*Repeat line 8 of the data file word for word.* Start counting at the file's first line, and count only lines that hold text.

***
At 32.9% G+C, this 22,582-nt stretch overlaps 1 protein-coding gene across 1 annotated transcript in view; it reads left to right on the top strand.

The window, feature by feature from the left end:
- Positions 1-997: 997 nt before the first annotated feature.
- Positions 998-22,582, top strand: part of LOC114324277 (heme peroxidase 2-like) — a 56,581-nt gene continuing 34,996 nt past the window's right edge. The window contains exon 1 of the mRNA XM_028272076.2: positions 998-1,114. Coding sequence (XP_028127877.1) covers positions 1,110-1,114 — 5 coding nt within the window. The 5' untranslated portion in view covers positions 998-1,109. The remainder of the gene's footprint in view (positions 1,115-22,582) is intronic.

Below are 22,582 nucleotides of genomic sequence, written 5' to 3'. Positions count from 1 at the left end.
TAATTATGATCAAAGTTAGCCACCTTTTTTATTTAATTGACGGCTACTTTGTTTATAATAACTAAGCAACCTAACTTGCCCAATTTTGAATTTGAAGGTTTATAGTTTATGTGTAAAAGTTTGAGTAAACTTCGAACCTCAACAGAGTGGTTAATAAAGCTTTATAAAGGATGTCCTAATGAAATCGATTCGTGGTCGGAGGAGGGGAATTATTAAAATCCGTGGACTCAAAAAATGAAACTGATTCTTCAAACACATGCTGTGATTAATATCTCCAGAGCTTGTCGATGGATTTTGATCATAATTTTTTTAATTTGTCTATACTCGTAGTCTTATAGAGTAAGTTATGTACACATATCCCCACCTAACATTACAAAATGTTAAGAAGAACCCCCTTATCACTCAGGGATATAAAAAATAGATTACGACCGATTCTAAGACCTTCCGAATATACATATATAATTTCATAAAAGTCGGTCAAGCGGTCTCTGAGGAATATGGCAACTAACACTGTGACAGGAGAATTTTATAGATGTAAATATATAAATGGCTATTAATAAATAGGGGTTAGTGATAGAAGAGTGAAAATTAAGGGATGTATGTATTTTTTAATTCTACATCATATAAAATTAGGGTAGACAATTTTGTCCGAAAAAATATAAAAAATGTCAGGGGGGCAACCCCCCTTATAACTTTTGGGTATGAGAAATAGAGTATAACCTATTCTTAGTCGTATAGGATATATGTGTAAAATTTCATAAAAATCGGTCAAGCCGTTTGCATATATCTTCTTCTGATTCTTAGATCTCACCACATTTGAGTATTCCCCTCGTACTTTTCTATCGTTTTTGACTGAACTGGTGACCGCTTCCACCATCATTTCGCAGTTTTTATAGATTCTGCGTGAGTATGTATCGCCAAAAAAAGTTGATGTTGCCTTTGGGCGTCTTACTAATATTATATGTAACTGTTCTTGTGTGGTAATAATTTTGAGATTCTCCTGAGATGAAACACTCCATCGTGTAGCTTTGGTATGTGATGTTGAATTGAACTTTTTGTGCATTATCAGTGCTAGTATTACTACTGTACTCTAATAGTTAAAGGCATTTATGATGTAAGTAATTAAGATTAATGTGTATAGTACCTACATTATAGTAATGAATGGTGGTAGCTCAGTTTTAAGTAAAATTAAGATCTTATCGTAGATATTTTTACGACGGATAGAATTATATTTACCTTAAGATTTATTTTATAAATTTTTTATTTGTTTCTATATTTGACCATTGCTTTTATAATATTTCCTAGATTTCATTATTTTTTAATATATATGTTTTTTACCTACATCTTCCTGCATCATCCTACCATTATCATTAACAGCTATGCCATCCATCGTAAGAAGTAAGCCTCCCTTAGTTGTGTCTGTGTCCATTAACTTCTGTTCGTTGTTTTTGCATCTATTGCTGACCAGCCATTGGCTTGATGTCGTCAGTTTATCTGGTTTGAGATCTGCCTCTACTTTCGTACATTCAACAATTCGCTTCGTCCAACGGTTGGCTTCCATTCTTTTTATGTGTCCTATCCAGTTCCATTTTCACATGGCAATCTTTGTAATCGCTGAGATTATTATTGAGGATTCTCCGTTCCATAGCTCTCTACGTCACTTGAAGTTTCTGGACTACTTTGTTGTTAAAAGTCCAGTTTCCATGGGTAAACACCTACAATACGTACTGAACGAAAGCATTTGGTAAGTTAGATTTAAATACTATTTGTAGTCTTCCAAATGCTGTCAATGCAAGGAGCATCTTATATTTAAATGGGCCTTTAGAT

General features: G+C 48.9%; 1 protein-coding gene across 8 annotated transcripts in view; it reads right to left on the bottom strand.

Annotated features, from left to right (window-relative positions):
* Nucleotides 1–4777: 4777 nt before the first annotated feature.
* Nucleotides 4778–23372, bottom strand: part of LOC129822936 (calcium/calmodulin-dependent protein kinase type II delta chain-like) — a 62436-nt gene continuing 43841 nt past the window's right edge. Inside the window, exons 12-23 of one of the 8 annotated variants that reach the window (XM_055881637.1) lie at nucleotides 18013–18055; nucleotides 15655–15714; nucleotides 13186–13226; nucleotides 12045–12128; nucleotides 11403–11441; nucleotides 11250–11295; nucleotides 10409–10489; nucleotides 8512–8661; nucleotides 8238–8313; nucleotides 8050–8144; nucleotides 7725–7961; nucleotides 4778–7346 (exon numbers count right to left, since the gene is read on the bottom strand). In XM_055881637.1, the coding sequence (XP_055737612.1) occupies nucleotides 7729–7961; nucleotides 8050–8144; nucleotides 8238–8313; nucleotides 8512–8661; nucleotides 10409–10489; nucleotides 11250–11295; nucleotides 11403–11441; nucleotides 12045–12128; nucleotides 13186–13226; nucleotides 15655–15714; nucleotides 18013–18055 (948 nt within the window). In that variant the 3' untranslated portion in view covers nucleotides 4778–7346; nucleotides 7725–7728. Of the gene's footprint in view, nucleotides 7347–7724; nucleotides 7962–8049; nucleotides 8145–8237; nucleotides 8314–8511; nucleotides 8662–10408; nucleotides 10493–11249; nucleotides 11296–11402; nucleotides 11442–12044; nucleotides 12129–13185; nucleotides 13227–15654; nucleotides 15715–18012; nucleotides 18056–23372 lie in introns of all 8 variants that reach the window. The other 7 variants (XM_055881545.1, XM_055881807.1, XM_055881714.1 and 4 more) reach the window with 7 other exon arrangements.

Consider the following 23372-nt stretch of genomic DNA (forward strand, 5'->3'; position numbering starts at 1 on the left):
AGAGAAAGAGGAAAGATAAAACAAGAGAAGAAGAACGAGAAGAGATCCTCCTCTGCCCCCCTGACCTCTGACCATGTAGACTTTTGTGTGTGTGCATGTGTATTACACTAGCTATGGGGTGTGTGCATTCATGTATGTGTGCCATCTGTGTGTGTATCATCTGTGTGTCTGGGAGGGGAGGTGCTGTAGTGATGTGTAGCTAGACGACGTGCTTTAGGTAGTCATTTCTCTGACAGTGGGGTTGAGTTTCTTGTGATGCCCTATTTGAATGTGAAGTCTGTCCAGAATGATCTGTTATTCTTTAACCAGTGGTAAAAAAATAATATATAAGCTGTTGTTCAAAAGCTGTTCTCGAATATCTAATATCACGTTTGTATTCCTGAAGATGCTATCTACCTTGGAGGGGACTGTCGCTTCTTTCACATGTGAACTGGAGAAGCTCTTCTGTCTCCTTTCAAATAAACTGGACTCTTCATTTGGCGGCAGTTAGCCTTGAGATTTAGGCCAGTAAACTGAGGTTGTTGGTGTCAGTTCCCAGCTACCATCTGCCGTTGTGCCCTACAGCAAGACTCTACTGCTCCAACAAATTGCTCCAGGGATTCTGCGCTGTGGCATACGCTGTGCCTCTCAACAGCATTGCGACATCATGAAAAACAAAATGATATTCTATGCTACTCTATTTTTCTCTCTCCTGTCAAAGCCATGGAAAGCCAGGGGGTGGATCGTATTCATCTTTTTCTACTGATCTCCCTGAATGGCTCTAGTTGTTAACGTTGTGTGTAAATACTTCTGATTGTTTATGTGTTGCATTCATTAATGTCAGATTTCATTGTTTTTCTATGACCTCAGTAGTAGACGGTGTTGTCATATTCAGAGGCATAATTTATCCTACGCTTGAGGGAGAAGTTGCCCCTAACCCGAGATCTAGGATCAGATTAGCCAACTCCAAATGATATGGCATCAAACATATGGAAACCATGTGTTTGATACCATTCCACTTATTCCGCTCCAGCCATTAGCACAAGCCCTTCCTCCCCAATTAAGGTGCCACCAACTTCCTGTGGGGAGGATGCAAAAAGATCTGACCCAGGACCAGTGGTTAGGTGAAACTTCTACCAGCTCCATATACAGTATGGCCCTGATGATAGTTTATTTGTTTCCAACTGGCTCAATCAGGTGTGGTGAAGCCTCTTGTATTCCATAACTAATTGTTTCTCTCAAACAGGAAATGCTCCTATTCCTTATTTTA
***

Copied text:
Annotated features, from left to right (window-relative positions):